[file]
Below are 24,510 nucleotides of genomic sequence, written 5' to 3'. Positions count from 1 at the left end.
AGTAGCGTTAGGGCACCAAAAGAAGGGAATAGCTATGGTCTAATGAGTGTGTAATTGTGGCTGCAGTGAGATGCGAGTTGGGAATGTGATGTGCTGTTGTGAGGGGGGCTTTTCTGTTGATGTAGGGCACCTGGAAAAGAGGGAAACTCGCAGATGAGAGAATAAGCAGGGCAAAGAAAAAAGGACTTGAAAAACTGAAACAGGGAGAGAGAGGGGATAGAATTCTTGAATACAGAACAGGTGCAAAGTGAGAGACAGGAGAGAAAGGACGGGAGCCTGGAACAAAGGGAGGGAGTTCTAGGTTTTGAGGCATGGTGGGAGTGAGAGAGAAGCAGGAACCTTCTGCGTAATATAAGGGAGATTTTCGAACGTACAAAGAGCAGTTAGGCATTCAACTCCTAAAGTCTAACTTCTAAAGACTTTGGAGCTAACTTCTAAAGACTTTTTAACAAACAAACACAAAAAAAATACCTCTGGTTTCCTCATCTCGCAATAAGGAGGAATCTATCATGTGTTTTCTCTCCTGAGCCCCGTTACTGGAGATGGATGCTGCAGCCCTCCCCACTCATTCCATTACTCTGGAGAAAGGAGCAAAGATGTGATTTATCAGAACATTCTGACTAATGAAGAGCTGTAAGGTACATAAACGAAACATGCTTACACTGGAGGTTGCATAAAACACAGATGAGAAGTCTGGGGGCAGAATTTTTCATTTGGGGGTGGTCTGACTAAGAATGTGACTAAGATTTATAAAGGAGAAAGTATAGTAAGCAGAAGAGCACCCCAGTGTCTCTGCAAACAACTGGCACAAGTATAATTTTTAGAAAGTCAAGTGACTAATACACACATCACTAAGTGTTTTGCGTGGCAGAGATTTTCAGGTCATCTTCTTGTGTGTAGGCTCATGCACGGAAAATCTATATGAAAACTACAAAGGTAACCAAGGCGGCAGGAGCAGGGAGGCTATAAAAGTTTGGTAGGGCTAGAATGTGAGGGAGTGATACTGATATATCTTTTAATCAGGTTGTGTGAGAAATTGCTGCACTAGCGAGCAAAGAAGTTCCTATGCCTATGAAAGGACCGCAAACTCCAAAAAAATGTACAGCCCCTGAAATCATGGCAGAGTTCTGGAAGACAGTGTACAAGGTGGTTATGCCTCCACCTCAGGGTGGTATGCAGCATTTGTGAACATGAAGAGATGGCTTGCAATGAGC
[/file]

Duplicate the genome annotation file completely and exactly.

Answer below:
Below are 24,510 nucleotides of genomic sequence, written 5' to 3'. Positions count from 1 at the left end.
AGTAGCGTTAGGGCACCAAAAGAAGGGAATAGCTATGGTCTAATGAGTGTGTAATTGTGGCTGCAGTGAGATGCGAGTTGGGAATGTGATGTGCTGTTGTGAGGGGGGCTTTTCTGTTGATGTAGGGCACCTGGAAAAGAGGGAAACTCGCAGATGAGAGAATAAGCAGGGCAAAGAAAAAAGGACTTGAAAAACTGAAACAGGGAGAGAGAGGGGATAGAATTCTTGAATACAGAACAGGTGCAAAGTGAGAGACAGGAGAGAAAGGACGGGAGCCTGGAACAAAGGGAGGGAGTTCTAGGTTTTGAGGCATGGTGGGAGTGAGAGAGAAGCAGGAACCTTCTGCGTAATATAAGGGAGATTTTCGAACGTACAAAGAGCAGTTAGGCATTCAACTCCTAAAGTCTAACTTCTAAAGACTTTGGAGCTAACTTCTAAAGACTTTTTAACAAACAAACACAAAAAAAATACCTCTGGTTTCCTCATCTCGCAATAAGGAGGAATCTATCATGTGTTTTCTCTCCTGAGCCCCGTTACTGGAGATGGATGCTGCAGCCCTCCCCACTCATTCCATTACTCTGGAGAAAGGAGCAAAGATGTGATTTATCAGAACATTCTGACTAATGAAGAGCTGTAAGGTACATAAACGAAACATGCTTACACTGGAGGTTGCATAAAACACAGATGAGAAGTCTGGGGGCAGAATTTTTCATTTGGGGGTGGTCTGACTAAGAATGTGACTAAGATTTATAAAGGAGAAAGTATAGTAAGCAGAAGAGCACCCCAGTGTCTCTGCAAACAACTGGCACAAGTATAATTTTTAGAAAGTCAAGTGACTAATACACACATCACTAAGTGTTTTGCGTGGCAGAGATTTTCAGGTCATCTTCTTGTGTGTAGGCTCATGCACGGAAAATCTATATGAAAACTACAAAGGTAACCAAGGCGGCAGGAGCAGGGAGGCTATAAAAGTTTGGTAGGGCTAGAATGTGAGGGAGTGATACTGATATATCTTTTAATCAGGTTGTGTGAGAAATTGCTGCACTAGCGAGCAAAGAAGTTCCTATGCCTATGAAAGGACCGCAAACTCCAAAAAAATGTACAGCCCCTGAAATCATGGCAGAGTTCTGGAAGACAGTGTACAAGGTGGTTATGCCTCCACCTCAGGGTGGTATGCAGCATTTGTGAACATGAAGAGATGGCTTGCAATGAGC